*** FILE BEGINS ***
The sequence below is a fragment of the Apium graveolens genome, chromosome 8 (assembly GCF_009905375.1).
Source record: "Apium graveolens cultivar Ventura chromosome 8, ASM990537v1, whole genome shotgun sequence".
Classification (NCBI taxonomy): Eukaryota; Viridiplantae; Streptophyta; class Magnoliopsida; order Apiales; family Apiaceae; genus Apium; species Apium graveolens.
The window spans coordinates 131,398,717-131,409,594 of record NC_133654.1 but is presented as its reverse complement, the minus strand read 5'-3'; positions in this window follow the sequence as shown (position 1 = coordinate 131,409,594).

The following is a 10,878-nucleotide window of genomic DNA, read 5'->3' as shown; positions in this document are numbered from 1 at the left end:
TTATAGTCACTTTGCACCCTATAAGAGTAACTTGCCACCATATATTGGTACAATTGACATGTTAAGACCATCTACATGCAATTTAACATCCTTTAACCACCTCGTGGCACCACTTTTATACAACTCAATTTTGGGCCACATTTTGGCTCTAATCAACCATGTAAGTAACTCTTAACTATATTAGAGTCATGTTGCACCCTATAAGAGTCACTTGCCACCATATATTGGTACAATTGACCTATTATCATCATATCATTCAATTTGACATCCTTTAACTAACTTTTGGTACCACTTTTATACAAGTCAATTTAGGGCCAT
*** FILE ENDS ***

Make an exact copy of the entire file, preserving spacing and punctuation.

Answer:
The sequence below is a fragment of the Apium graveolens genome, chromosome 8 (assembly GCF_009905375.1).
Source record: "Apium graveolens cultivar Ventura chromosome 8, ASM990537v1, whole genome shotgun sequence".
Classification (NCBI taxonomy): Eukaryota; Viridiplantae; Streptophyta; class Magnoliopsida; order Apiales; family Apiaceae; genus Apium; species Apium graveolens.
The window spans coordinates 131,398,717-131,409,594 of record NC_133654.1 but is presented as its reverse complement, the minus strand read 5'-3'; positions in this window follow the sequence as shown (position 1 = coordinate 131,409,594).

The following is a 10,878-nucleotide window of genomic DNA, read 5'->3' as shown; positions in this document are numbered from 1 at the left end:
TTATAGTCACTTTGCACCCTATAAGAGTAACTTGCCACCATATATTGGTACAATTGACATGTTAAGACCATCTACATGCAATTTAACATCCTTTAACCACCTCGTGGCACCACTTTTATACAACTCAATTTTGGGCCACATTTTGGCTCTAATCAACCATGTAAGTAACTCTTAACTATATTAGAGTCATGTTGCACCCTATAAGAGTCACTTGCCACCATATATTGGTACAATTGACCTATTATCATCATATCATTCAATTTGACATCCTTTAACTAACTTTTGGTACCACTTTTATACAAGTCAATTTAGGGCCAT